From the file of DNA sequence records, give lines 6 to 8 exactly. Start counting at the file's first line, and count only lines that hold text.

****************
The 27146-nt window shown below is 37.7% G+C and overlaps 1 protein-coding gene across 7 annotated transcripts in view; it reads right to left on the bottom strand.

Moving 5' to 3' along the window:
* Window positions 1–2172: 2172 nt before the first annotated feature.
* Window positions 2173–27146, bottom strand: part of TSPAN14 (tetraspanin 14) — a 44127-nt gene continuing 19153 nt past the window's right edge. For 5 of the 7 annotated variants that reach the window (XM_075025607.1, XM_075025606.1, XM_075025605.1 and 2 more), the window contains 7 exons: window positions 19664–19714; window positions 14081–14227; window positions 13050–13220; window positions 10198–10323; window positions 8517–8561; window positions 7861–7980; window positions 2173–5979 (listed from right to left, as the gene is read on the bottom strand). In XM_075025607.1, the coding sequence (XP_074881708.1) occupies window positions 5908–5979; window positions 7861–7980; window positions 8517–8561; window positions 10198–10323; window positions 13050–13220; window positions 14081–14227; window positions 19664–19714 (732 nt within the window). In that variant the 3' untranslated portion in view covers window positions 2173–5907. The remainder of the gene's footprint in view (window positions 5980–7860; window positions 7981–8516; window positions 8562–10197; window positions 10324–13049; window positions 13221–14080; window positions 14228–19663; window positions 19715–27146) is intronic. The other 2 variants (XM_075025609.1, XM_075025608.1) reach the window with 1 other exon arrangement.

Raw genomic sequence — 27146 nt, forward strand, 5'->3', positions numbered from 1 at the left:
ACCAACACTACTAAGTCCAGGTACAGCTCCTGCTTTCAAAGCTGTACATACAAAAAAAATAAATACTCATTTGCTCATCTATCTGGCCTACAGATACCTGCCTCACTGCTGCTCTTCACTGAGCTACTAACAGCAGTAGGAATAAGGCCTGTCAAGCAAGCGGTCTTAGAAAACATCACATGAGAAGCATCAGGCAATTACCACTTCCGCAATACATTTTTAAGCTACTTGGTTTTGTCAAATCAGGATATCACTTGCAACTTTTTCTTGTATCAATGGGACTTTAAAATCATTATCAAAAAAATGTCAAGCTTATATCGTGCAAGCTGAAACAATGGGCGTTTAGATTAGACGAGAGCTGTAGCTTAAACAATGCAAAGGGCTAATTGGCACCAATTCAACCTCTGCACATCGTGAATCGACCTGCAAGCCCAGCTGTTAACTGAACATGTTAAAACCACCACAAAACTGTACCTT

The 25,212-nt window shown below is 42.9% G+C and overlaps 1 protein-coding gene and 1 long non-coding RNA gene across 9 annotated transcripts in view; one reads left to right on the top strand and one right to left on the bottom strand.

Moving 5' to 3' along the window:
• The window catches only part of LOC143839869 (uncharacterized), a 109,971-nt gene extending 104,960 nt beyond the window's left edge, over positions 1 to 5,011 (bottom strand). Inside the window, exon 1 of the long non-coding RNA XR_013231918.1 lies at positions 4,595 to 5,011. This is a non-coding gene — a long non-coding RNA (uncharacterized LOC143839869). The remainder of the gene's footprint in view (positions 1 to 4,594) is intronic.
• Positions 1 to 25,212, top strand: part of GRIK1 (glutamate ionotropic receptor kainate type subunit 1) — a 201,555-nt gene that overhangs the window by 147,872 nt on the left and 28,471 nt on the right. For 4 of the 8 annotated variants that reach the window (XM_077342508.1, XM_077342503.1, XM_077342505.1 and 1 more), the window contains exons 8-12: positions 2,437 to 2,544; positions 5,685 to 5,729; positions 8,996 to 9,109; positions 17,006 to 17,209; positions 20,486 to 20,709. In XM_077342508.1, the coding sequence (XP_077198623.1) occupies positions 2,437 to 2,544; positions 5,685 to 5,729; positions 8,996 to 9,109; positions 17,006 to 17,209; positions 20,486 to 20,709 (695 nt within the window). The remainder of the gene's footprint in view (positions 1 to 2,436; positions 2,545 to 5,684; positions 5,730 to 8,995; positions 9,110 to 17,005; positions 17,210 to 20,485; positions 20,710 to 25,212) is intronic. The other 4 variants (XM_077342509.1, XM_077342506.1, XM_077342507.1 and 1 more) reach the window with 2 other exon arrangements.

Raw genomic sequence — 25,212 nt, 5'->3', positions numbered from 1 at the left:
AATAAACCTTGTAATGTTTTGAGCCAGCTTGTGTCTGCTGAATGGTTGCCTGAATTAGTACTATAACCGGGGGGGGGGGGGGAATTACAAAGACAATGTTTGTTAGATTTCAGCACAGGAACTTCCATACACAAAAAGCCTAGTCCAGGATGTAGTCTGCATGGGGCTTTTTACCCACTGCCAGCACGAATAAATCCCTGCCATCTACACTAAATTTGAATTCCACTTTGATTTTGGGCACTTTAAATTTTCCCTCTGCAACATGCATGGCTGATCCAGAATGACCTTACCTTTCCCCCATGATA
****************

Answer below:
ACCAACACTACTAAGTCCAGGTACAGCTCCTGCTTTCAAAGCTGTACATACAAAAAAAATAAATACTCATTTGCTCATCTATCTGGCCTACAGATACCTGCCTCACTGCTGCTCTTCACTGAGCTACTAACAGCAGTAGGAATAAGGCCTGTCAAGCAAGCGGTCTTAGAAAACATCACATGAGAAGCATCAGGCAATTACCACTTCCGCAATACATTTTTAAGCTACTTGGTTTTGTCAAATCAGGATATCACTTGCAACTTTTTCTTGTATCAATGGGACTTTAAAATCATTATCAAAAAAATGTCAAGCTTATATCGTGCAAGCTGAAACAATGGGCGTTTAGATTAGACGAGAGCTGTAGCTTAAACAATGCAAAGGGCTAATTGGCACCAATTCAACCTCTGCACATCGTGAATCGACCTGCAAGCCCAGCTGTTAACTGAACATGTTAAAACCACCACAAAACTGTACCTT

The 25,212-nt window shown below is 42.9% G+C and overlaps 1 protein-coding gene and 1 long non-coding RNA gene across 9 annotated transcripts in view; one reads left to right on the top strand and one right to left on the bottom strand.

Moving 5' to 3' along the window: